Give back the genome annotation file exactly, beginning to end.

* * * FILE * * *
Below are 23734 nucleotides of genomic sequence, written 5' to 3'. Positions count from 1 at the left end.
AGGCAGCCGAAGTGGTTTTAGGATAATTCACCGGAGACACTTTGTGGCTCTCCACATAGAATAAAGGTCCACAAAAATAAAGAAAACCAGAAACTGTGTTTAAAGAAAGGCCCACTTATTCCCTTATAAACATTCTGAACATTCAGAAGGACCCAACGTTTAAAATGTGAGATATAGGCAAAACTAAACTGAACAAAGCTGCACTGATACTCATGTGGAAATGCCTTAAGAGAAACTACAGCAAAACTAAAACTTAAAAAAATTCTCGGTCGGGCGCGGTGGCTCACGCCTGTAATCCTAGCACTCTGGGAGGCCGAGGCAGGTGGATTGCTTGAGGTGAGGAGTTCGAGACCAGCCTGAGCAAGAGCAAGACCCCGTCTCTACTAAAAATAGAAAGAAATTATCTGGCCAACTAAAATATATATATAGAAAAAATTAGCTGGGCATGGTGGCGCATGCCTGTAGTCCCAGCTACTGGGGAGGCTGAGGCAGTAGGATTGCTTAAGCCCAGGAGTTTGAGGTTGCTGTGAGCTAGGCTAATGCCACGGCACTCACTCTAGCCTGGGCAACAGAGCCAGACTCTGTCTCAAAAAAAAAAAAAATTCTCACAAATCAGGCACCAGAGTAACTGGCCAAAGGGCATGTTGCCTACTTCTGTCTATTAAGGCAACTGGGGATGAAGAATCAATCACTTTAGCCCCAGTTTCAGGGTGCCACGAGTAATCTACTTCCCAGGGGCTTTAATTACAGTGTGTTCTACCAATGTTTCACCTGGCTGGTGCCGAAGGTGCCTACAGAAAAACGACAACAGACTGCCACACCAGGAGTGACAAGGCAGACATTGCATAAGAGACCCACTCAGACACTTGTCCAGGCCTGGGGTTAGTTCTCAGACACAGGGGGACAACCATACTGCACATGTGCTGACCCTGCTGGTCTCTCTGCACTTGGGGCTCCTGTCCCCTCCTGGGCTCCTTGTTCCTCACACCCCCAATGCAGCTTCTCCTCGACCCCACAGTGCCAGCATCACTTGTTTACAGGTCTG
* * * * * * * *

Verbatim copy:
Below are 23734 nucleotides of genomic sequence, written 5' to 3'. Positions count from 1 at the left end.
AGGCAGCCGAAGTGGTTTTAGGATAATTCACCGGAGACACTTTGTGGCTCTCCACATAGAATAAAGGTCCACAAAAATAAAGAAAACCAGAAACTGTGTTTAAAGAAAGGCCCACTTATTCCCTTATAAACATTCTGAACATTCAGAAGGACCCAACGTTTAAAATGTGAGATATAGGCAAAACTAAACTGAACAAAGCTGCACTGATACTCATGTGGAAATGCCTTAAGAGAAACTACAGCAAAACTAAAACTTAAAAAAATTCTCGGTCGGGCGCGGTGGCTCACGCCTGTAATCCTAGCACTCTGGGAGGCCGAGGCAGGTGGATTGCTTGAGGTGAGGAGTTCGAGACCAGCCTGAGCAAGAGCAAGACCCCGTCTCTACTAAAAATAGAAAGAAATTATCTGGCCAACTAAAATATATATATAGAAAAAATTAGCTGGGCATGGTGGCGCATGCCTGTAGTCCCAGCTACTGGGGAGGCTGAGGCAGTAGGATTGCTTAAGCCCAGGAGTTTGAGGTTGCTGTGAGCTAGGCTAATGCCACGGCACTCACTCTAGCCTGGGCAACAGAGCCAGACTCTGTCTCAAAAAAAAAAAAAATTCTCACAAATCAGGCACCAGAGTAACTGGCCAAAGGGCATGTTGCCTACTTCTGTCTATTAAGGCAACTGGGGATGAAGAATCAATCACTTTAGCCCCAGTTTCAGGGTGCCACGAGTAATCTACTTCCCAGGGGCTTTAATTACAGTGTGTTCTACCAATGTTTCACCTGGCTGGTGCCGAAGGTGCCTACAGAAAAACGACAACAGACTGCCACACCAGGAGTGACAAGGCAGACATTGCATAAGAGACCCACTCAGACACTTGTCCAGGCCTGGGGTTAGTTCTCAGACACAGGGGGACAACCATACTGCACATGTGCTGACCCTGCTGGTCTCTCTGCACTTGGGGCTCCTGTCCCCTCCTGGGCTCCTTGTTCCTCACACCCCCAATGCAGCTTCTCCTCGACCCCACAGTGCCAGCATCACTTGTTTACAGGTCTG